Snow physics is truly interesting. Yesterday, Margie and I went on the same snowshoe route that I did 2 weeks ago on Kelly Mountain. Then (see previous blog), there were several minutes when I was willing to bet Alan and I would make the local paper for starting a slide down Norm's Hill. Just this past Thursday, the northern section of southeast Idaho got hit with a warmer, heavier layer of snow...a wonderful present for the upcoming (this) holiday weekend...and a night and day difference for this area's snow conditions.
Conditions 2 weeks before.
On the way up the Moose Canyon trail, we passed a group of beginner snowshoers and wondered why their "guide" chose the route we were on as it has a steady half-hour or so steep climb. At a junction, two of the group's members decided what we were doing looked more interesting than the turnoff the leader was taking and followed behind us. Noland had maybe 15 years on us (guessing) but was steady and very talkative up the whole ascent. At the ridge, his much-younger-than-us partner had fallen way behind. We had no intention of inviting them with us on the Moose Trail variation, because of it's length and strenuousness, and because someone, who will remain nameless, stayed up too late playing scrabble with a friend the night before and delayed the trip start by 3.5 hours. Since the day was short, we suggested Noland regroup with his friend, wished him well, and took off.
The weather was close to springlike for January. Little wind, lots of sun, and comfortable-cold temperatures. While we still had to break trail a good part of the way, a base of sorts feels to have formed in the snow, and the wind in the last two weeks has done some packing and consolidating as well. We reached the igloo (our usual trip stop) in what would have been record time if we hadn't spent as much time socializing with Noland as we did.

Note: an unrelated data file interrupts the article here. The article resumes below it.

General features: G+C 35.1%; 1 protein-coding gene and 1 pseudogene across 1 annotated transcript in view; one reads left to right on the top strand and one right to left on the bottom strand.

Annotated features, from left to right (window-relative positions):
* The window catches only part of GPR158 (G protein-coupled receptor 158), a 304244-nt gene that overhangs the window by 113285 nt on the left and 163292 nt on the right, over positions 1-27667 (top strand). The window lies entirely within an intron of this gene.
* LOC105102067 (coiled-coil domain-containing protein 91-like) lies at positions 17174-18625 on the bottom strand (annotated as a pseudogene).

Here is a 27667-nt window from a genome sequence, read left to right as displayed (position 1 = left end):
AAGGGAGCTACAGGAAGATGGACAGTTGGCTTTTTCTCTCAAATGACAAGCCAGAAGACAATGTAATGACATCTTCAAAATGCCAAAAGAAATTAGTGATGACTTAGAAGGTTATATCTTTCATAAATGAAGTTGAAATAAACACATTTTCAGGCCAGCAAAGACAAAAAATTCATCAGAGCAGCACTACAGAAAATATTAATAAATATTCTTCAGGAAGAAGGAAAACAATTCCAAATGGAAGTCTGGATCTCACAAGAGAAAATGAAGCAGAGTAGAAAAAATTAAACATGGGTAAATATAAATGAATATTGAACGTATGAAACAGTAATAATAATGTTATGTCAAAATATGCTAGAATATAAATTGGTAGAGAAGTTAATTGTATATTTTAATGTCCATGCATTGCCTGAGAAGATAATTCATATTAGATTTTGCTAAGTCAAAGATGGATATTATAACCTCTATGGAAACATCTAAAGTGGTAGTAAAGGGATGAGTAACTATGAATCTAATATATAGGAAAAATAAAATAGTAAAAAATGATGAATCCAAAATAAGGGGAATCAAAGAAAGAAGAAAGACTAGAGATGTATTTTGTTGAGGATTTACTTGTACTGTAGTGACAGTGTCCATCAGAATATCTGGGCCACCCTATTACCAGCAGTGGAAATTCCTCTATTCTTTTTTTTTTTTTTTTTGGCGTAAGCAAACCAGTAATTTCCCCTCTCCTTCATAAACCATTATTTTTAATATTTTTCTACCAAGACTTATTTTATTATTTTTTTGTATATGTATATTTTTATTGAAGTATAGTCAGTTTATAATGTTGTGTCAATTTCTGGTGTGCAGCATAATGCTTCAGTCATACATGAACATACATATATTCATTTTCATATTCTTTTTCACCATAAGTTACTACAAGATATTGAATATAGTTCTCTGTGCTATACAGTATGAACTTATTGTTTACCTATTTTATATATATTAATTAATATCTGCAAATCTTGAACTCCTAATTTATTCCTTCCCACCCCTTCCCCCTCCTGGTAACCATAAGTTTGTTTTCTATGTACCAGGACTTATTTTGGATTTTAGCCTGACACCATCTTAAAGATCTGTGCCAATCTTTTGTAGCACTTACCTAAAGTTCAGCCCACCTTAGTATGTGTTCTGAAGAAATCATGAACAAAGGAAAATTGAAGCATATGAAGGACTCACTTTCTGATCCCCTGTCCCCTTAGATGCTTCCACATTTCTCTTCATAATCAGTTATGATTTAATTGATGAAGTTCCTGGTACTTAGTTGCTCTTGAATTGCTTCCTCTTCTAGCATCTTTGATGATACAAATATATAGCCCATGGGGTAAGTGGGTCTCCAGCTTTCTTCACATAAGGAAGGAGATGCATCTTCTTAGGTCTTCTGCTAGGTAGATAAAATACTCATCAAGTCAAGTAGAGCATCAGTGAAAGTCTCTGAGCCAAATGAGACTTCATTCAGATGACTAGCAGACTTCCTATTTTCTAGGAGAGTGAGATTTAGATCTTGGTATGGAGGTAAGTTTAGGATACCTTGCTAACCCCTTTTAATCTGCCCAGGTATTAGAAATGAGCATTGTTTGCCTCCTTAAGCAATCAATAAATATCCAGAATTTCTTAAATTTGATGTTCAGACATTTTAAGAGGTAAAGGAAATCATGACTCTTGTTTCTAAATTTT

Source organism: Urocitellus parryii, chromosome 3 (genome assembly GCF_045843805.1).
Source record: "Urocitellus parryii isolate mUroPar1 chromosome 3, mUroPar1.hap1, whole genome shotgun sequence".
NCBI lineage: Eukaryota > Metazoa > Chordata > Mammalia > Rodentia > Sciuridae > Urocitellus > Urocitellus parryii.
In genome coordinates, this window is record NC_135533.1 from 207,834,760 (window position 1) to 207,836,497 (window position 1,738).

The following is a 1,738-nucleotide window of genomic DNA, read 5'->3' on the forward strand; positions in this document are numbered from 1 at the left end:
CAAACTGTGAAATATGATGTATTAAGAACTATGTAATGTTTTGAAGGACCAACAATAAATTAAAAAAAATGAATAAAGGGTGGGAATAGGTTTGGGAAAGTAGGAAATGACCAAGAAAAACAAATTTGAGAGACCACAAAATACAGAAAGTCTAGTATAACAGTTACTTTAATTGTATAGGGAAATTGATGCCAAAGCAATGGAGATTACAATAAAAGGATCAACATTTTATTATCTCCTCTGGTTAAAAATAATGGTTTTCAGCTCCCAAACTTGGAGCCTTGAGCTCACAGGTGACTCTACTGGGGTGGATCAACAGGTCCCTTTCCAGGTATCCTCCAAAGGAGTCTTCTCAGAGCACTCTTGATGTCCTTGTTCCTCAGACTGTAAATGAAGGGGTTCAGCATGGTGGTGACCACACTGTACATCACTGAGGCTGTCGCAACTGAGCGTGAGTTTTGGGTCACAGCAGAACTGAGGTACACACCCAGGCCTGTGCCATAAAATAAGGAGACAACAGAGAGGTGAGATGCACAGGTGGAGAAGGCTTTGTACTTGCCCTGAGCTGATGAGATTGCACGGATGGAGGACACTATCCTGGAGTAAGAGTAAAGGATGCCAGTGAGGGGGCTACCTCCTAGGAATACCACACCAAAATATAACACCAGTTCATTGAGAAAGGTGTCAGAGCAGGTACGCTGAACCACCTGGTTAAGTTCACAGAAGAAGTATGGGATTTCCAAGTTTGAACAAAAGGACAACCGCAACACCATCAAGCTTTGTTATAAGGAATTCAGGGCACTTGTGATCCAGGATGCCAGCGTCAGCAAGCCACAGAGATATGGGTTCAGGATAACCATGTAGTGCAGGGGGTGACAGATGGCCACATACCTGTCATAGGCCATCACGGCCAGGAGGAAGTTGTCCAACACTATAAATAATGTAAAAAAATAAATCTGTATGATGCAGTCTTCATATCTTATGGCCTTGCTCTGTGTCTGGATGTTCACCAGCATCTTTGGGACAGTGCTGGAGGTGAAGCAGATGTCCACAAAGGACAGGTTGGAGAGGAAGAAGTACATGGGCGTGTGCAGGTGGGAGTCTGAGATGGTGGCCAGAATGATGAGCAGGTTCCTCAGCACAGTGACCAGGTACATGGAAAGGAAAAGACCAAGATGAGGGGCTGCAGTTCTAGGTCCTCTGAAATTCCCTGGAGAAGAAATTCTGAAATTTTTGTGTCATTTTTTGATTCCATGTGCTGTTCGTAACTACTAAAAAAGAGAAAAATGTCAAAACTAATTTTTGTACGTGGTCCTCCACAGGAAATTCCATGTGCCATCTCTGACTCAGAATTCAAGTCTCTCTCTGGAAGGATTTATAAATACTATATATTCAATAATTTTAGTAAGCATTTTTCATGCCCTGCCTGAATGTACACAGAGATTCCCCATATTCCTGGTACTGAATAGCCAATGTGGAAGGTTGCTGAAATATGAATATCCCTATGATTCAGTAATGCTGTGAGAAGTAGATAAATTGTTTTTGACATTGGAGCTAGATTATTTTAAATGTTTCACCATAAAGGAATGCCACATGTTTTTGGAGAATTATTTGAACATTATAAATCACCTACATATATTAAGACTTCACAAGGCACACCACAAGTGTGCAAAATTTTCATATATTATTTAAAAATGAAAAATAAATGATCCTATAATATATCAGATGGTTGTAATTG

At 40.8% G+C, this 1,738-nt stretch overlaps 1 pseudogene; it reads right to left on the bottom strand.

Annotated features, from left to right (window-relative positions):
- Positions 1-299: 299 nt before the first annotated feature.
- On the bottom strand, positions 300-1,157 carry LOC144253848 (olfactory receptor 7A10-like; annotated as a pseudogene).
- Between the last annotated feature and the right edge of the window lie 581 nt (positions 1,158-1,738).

With far less trepidation than 2 weeks prior, we started down Dora's Drop onto Norm's Hill and on an already one-person broken trail. Big difference this time, no whumphs, no cracks, no thrills, no chills. Just an uneventful quick descent. So, it was back to the car and another good day of playing in Mother Nature's gym. (Check Avalanche.org for information about the area you are going.)
Unbelievably, I left my sapphire at home, but remembered the camera has video capabilities too. Just a short clip showing how nice a day it was.
(Make that Highway 26...you can't see I-15, but I had the direction correct.)
Gear Notes. Denali Evo Ascents: I field deployed my floats mid-trek for breaking trail. Removing them when back on packed trails required using my pole tip as a pry bar, just to help pop the set. I used the climbing bars on the steep ascent this time. Because the trail was punched already, the bars helped keep my weight directly over the teeth and kept me from backsliding. I didn't use them two weeks ago in the baseless powder. Traction was better then by having your weight closer to the ground to essentially kick and pack steps...no backsliding then either.